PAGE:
Suspenseful movies have been in high volume over the past few years, but they’ve reached new levels recently. Christopher Nolan’s Dunkirk kept audiences on the edge of their seats for two hours, in a World War II epic that generally wouldn’t be considered a film in the suspense genre. Now, we get Kidnap from a somewhat unknown director, Luis Prieto.
The basic premise of Kidnap is exactly what you might expect given the title of the film. Karla Dyson (Halle Berry) is at the park with her son, Frankie (Sage Correa), when he’s taken from her. Dyson gives chase throughout the remainder of the film. While a vast majority of Kidnap will have audiences teetering on the edge, rooting for Dyson and twitching in their seats at every action scene, the film peaks early and never get back to those early chills.
Once you get to about the halfway point in what’s already a short film by modern standards (82 minutes), things start to get monotonous and repetitive. Most audience members can only suspend their belief to a certain extent when it comes to films like Kidnap that mimic real-life scenarios. While most haven’t had to deal with a child being kidnapped, a lot of people can place themselves in that situation and imagine what they’d do.
Throughout Kidnap, Dyson makes decisions that would baffle the average person. The longer the movie goes on, the more you start to question her actions. The film also runs into issues with convenience, as things just fall into place that allows Dyson to continue her pursuit of the kidnappers. Again, in many films, this isn’t a huge issue because they take place in some fantasy world that normal people can’t directly relate to. Unfortunately, that’s not the case with Kidnap, and it hurts the film considerably.
In the scenarios presented in Kidnap, most people can visualize what they’d do, whether they’d have the courage to follow through or not doesn’t really matter, especially when you’re constantly questioning Dyson’s actions in the film. When Dyson goes against those thoughts of what an average person would do, it takes the audience out of the film and sometimes creates unwanted reactions such as the laughter heard in early screenings of the film. The problem becomes even worse when you add the disbelief of things just falling into place for Dyson.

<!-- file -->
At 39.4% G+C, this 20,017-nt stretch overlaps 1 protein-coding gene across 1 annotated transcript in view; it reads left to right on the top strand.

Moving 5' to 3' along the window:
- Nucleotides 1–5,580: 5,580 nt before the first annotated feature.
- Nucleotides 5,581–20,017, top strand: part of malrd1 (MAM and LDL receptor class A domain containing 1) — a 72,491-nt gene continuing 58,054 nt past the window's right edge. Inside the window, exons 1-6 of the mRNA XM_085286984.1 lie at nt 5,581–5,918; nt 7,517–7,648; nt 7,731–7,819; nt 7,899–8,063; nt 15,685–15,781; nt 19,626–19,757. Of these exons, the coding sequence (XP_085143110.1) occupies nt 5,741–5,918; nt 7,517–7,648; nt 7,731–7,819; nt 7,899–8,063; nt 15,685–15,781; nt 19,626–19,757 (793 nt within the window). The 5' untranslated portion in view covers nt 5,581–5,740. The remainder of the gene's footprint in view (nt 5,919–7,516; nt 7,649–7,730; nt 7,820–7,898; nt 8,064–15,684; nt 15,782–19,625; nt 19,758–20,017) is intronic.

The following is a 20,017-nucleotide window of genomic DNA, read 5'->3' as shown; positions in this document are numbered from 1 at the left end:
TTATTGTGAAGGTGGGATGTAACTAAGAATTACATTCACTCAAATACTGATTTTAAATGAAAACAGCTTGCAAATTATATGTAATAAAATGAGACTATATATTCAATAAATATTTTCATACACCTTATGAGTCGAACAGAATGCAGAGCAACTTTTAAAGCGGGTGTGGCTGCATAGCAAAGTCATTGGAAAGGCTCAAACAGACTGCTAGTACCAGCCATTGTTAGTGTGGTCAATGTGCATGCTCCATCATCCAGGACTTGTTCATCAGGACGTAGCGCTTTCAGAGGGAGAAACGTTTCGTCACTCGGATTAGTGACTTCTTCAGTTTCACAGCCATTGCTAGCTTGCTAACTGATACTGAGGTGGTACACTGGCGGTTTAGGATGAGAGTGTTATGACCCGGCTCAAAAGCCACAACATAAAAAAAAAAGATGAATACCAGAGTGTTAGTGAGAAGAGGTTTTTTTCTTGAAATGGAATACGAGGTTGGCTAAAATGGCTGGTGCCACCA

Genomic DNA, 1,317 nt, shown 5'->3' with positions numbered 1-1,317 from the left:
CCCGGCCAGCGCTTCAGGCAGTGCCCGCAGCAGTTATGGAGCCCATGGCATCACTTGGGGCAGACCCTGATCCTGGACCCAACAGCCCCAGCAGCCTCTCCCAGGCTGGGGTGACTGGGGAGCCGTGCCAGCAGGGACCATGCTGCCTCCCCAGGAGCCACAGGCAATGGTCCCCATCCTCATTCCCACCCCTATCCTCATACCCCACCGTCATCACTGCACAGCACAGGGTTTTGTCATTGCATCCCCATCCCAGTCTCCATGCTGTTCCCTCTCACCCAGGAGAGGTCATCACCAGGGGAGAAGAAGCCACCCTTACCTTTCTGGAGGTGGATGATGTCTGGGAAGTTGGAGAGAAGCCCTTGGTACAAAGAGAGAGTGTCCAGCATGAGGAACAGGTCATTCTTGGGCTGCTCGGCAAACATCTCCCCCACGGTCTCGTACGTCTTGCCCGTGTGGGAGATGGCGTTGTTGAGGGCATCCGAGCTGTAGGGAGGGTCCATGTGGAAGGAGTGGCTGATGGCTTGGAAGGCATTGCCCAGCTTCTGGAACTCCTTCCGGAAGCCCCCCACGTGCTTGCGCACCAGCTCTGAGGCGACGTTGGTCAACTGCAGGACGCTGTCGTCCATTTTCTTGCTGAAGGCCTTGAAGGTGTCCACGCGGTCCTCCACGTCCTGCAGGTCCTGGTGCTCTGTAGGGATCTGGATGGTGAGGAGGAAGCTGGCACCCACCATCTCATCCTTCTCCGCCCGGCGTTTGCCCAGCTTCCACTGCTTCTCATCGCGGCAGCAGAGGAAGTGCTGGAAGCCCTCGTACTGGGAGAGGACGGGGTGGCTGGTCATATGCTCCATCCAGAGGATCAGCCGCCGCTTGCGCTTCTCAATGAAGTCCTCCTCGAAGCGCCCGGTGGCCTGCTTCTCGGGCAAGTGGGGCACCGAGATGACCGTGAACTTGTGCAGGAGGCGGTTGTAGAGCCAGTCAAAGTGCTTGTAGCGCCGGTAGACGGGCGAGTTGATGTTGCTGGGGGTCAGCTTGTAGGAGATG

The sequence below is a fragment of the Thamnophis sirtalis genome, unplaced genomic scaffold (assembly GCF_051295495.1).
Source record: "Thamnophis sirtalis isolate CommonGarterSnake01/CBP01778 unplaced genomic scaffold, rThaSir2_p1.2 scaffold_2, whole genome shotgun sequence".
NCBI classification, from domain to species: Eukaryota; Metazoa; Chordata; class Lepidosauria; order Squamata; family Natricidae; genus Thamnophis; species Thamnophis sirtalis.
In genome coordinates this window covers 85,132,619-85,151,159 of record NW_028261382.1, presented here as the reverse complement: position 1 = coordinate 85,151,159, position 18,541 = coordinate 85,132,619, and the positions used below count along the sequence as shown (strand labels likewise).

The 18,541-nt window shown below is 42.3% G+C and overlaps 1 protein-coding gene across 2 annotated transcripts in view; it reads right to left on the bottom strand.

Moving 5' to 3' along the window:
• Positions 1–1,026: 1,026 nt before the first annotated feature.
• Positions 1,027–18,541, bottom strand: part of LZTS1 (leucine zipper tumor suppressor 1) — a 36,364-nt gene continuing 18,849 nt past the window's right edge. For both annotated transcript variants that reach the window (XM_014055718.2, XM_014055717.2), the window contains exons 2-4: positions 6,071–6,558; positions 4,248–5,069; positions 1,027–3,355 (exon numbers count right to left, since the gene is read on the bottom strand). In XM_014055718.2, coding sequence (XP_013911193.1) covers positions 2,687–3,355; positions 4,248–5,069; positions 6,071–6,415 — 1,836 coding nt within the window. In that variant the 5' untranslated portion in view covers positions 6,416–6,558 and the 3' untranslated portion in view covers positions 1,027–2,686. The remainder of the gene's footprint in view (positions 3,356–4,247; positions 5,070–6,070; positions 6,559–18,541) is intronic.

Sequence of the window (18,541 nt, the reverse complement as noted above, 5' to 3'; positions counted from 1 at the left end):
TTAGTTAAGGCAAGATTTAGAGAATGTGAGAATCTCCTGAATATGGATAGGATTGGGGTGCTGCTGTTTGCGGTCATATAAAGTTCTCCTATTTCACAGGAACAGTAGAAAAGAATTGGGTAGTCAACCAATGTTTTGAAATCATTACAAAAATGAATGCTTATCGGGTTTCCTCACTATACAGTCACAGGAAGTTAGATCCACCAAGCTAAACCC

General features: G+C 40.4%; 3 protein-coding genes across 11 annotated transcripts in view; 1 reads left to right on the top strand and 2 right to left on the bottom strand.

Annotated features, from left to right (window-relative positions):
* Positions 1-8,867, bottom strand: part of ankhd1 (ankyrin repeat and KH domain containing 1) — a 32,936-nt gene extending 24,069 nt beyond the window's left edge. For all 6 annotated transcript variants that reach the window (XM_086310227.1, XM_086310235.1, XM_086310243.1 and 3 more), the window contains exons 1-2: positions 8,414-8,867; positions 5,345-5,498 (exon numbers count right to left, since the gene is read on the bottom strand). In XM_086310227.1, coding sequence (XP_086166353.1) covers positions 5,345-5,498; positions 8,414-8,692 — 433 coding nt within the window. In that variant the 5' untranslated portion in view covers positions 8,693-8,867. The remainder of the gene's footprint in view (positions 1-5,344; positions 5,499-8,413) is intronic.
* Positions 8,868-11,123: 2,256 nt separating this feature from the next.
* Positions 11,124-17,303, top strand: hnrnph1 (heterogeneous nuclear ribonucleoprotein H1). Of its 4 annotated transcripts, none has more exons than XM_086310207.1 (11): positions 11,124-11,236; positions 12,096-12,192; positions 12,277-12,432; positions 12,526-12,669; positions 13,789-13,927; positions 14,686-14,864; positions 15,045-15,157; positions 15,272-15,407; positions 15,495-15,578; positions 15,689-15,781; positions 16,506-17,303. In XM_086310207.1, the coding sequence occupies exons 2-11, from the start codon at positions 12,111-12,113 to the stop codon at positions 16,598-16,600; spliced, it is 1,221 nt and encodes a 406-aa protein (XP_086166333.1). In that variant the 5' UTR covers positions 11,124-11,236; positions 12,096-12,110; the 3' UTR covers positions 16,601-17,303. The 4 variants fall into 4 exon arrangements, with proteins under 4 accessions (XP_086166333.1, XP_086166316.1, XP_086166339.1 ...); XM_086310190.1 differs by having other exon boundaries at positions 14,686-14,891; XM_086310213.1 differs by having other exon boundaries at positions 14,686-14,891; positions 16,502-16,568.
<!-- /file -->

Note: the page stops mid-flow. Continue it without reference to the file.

Kidnap has a lot of twists and turns that make the movie fun and keep the audience guessing. The director even makes a 40 mph car chase in a mini-van somehow look like Nascar, but overall the film comes up short. There are just too many instances that take the audience out of the film or make you question what’s going on. Halle Berry’s acting is on par with many of her other performances, above average in most scenes, but it’s hard to stay engaged when her actions baffle the audience, or things just fall into her lap to keep the movie going. If you can somehow suspend your belief, check out Kidnap in theaters, otherwise, it’s probably best to wait for Netflix or cable.
Kidnap: [yasr_overall_rating size=”large”]
Synopsis: A typical afternoon in the park turns into a nightmare for single mother Karla Dyson when kidnappers snatch her young son Frankie. With no cellphone and no time to wait for police, Dyson jumps into her car to follow the vehicle that holds Frankie. As the pursuit turns into a frantic, high-speed chase, Karla must risk everything and push herself to the limit to save her beloved child.
Director: Luis Prieto
Writer: Knate Lee
Stars: Halle Berry, Sage Correa, Chris McGinn
Runtime: 1 Hour, 22 Minutes
Bryan Dawson has been writing professionally since the age of 13. He started his career as a video game writer and has since worked for Random House, Prima Games, DirecTV, IGN, AOL, the British Government, and various other organizations. For GNN, Bryan taps into his passion for movies.